Dean Mitchell’s expressive watercolor works have been compared to Andrew Wyeth and Johannes Vermeer, but he didn’t come into the craft with the same social advantages of these men. When Mitchell was growing up in Gadsden County, near Tallahassee, FL the concept of being an artist was as foreign as frog sashimi. Raised by his grandmother in an impoverished, African American community, he started laboring in the tobacco fields when he was in elementary school. “I grew up in the segregated South,” he says. “My mother told me a black man will never make a living in America selling pictures.”
Mr. Joseph Northern, watercolor
But from the moment his grandmother bought him a paint-by-numbers set when he was six, Mitchell found his calling. By seventh grade he was painting murals in neighbors’ bedrooms for $10 a piece. He began entering art competitions, and though there was an interest in his talent, there wasn’t money for art school or supplies. Rather than give up, Mitchell would skip lunch to save money for paints and brushes.
“I have gone further than I ever thought I would,” he says. If he had listened to the advice of well-intentioned friends and family along the way, that wouldn’t be the case. Through entering tough competitions, being admitted into the Columbus College of Art and Design, getting and being let go from a job at Hallmark, hosting his first museum show in Missouri, and self-publishing his first book; Dean was faced with naysayers, and messages of ‘boy, you crazy.’ But the fearlessness, work ethic and sense of determination instilled in him by the characters he grew up around in Quincy, pushed Mitchell to try.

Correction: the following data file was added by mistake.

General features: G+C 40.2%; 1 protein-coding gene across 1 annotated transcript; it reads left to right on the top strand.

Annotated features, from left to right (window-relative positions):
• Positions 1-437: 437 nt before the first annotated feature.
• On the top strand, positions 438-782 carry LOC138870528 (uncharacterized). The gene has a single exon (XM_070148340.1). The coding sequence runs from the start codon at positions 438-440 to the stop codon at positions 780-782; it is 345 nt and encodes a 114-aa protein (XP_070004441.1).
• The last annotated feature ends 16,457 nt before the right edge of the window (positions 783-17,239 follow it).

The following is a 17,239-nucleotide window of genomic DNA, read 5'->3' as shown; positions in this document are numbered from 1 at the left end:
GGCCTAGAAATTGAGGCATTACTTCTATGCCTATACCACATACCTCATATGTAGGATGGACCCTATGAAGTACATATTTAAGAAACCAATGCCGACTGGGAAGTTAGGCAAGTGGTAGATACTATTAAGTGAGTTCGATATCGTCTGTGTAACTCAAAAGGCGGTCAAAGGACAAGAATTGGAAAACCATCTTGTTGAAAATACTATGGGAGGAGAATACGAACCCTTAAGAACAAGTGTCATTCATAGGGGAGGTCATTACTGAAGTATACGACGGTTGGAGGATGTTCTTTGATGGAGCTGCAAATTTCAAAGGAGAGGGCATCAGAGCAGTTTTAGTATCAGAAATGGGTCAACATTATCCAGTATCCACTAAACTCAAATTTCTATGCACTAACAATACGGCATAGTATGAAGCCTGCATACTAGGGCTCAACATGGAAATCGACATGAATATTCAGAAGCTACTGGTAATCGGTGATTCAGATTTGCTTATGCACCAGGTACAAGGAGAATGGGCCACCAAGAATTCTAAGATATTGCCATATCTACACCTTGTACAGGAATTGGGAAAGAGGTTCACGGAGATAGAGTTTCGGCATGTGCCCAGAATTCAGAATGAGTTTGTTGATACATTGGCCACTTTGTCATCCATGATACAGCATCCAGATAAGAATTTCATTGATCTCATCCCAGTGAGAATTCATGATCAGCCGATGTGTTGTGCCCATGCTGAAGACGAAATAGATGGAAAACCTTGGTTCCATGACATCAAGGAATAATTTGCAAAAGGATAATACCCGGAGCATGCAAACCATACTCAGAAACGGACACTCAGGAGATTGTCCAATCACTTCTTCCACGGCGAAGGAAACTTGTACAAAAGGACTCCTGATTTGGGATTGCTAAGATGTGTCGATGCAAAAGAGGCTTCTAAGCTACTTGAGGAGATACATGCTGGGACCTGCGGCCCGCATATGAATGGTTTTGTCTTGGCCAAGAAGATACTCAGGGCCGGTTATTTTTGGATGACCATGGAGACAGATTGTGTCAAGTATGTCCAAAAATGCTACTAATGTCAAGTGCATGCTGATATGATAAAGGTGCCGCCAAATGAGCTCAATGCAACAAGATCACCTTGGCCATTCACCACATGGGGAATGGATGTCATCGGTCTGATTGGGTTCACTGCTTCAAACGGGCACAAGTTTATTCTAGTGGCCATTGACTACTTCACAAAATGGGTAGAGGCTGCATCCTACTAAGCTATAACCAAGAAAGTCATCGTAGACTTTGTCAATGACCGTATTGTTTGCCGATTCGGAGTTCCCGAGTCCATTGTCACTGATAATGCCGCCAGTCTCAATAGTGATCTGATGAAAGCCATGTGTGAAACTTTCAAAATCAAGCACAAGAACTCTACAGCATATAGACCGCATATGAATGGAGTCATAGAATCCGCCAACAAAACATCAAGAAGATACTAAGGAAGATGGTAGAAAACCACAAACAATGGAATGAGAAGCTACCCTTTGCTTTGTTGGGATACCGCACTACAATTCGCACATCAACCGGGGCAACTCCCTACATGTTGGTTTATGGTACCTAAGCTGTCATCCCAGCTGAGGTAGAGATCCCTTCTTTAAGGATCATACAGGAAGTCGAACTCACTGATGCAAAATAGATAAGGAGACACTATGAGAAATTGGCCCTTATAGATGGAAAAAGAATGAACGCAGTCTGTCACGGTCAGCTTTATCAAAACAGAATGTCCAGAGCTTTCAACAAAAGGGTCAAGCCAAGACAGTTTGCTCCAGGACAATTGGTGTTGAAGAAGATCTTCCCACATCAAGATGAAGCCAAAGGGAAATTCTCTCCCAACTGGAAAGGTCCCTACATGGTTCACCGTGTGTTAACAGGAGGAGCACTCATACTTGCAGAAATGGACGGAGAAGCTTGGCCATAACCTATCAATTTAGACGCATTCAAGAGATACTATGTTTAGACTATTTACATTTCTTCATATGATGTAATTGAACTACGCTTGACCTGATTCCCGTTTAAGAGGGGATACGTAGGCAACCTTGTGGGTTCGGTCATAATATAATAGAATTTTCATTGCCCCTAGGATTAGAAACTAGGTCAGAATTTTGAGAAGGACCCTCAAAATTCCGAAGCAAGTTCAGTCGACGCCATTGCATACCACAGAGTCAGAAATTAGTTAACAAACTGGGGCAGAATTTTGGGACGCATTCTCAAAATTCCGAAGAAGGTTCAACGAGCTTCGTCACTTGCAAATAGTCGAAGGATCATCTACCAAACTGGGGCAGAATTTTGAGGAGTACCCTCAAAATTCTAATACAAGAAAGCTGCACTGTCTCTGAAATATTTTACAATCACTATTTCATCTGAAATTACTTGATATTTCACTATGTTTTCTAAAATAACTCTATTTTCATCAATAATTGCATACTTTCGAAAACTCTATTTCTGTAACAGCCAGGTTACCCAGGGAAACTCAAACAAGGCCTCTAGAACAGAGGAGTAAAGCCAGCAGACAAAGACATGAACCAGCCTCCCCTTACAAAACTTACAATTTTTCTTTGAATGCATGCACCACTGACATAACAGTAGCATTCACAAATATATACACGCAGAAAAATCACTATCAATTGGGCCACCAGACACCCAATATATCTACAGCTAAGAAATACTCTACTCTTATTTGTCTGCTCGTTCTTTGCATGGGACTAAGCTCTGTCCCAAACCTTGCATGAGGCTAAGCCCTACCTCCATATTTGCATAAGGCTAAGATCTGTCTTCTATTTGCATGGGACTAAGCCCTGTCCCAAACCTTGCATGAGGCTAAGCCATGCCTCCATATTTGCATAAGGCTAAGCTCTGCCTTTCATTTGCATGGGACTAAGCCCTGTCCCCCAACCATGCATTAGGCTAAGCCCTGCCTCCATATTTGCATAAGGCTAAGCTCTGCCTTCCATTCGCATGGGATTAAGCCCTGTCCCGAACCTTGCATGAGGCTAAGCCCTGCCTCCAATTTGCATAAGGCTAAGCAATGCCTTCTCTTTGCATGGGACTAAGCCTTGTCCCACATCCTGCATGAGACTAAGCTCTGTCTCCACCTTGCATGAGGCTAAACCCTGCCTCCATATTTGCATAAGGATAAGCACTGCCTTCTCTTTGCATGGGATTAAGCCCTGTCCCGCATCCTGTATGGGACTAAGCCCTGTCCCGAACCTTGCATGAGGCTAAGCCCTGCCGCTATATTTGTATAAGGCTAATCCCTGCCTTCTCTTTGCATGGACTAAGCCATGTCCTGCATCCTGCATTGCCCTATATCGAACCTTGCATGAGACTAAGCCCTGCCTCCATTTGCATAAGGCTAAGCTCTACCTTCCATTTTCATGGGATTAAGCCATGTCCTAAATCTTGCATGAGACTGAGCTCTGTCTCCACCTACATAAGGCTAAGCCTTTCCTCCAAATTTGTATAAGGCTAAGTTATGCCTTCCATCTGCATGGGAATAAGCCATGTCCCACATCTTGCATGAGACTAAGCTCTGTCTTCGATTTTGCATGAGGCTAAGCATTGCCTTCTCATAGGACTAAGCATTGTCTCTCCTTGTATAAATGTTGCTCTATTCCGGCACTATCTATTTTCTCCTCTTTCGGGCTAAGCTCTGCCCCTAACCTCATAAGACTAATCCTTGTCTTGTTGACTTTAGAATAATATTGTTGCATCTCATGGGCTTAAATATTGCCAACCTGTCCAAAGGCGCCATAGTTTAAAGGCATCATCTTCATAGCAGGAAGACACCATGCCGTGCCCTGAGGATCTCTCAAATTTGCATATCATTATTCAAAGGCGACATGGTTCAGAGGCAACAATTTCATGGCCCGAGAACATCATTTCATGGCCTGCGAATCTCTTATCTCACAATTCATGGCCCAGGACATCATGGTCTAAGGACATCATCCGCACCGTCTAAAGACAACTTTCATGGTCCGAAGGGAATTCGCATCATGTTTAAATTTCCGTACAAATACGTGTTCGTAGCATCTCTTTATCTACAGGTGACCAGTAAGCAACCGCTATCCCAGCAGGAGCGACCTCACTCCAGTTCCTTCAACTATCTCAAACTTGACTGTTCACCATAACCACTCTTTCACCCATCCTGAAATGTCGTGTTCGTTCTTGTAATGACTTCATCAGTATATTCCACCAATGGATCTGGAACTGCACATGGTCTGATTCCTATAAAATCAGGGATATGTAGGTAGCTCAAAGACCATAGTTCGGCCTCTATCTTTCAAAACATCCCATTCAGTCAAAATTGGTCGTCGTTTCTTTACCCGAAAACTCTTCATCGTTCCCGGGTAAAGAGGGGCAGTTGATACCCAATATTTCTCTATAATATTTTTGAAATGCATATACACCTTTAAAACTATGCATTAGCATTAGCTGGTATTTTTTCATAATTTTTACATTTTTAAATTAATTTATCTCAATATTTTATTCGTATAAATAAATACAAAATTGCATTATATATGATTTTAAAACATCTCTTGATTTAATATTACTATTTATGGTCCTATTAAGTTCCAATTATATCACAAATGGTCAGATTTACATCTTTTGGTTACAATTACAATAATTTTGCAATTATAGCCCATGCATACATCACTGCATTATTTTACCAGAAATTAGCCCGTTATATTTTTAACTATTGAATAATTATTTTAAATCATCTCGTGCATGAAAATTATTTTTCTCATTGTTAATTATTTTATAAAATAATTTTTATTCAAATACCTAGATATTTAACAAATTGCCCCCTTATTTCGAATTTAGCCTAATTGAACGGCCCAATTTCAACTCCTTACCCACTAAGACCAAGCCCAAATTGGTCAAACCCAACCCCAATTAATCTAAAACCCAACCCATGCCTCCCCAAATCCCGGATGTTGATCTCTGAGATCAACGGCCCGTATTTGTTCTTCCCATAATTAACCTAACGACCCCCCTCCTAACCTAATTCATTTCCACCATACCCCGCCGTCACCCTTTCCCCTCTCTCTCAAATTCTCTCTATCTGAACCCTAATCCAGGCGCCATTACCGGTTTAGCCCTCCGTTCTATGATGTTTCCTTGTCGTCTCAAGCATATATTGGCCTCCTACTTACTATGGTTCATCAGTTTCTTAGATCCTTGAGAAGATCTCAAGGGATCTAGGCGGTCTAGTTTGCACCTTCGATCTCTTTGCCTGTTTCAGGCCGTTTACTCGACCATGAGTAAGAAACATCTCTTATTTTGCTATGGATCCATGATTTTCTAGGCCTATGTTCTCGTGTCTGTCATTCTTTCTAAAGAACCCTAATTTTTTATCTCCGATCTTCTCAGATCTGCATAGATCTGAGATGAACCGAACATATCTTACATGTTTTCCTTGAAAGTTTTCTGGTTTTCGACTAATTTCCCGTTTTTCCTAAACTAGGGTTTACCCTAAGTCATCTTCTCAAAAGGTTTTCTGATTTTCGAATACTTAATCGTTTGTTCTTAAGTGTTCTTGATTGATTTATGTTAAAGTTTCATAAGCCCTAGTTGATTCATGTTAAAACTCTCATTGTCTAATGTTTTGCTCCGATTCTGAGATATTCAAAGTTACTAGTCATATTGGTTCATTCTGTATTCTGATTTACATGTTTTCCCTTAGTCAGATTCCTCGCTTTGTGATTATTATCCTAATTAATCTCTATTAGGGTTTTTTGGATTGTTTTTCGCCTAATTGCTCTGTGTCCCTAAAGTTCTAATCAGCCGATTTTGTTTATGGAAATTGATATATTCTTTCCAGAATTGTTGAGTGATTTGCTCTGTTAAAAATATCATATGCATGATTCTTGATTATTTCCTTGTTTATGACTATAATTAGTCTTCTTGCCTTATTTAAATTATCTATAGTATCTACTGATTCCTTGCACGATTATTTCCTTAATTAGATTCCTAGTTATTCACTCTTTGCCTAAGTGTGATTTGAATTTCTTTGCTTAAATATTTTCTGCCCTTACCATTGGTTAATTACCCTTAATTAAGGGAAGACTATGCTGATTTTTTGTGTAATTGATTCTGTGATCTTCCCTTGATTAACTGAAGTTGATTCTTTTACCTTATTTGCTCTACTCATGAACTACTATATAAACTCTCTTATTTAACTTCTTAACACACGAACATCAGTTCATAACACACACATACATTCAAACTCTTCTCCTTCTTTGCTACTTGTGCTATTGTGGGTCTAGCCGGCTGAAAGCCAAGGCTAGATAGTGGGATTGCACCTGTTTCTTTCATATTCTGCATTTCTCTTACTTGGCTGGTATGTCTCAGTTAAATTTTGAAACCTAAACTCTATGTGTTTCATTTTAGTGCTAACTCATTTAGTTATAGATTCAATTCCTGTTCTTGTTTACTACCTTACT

That “just do it” attitude led to Mitchell being the youngest and only African American to ever be awarded a Gold Medal by the American Watercolor Society, selling all 5,000 copies of his first book, winning about 405 awards throughout his career, and now being able to go back to his hometown of Quincy to show at the Gadsden Art Center.
“Quincy didn’t have an art center when I was growing up; there was no access to art in rural areas,” he says. Today he is a proud source of inspiration and role model for kids in rural communities interested in the arts — something he didn’t have. “I love to come back to my hometown,” he says. “The shows here draw people from all walks of life.”
And those are the people reflected in Mitchell’s evocative work. “I am an artist who is interested in the frailness of life, but also in people’s spirit,” he says. “People who might be poor in material wealth, but are rich in knowledge, moral compass, and spirit.” His work portrays the characters of his childhood in old, rural Florida and life in a manner that draws you in the way only the best storytellers can. With a quiet strength — no splashy colors or screaming graphics needed.
Dean Mitchell’s exhibit "Rich in Spirit" opens at the Gadsden Art Center tonight at 6pm, with a talk by the artist at 6:30, followed by a book signing of his children's book "Against All Odds: Artist Dean Mitchell's Story." The exhibit runs through October 29. The opening-night event is hosted along with the Taste of Gadsden County Restaurant Showcase, with 11 of the area’s restaurants offering food and drink tastings from 7 to 9pm.
For more information visit gadsdenarts.org or call 850/875-4866.
Photos courtesy Dean Mitchell Studios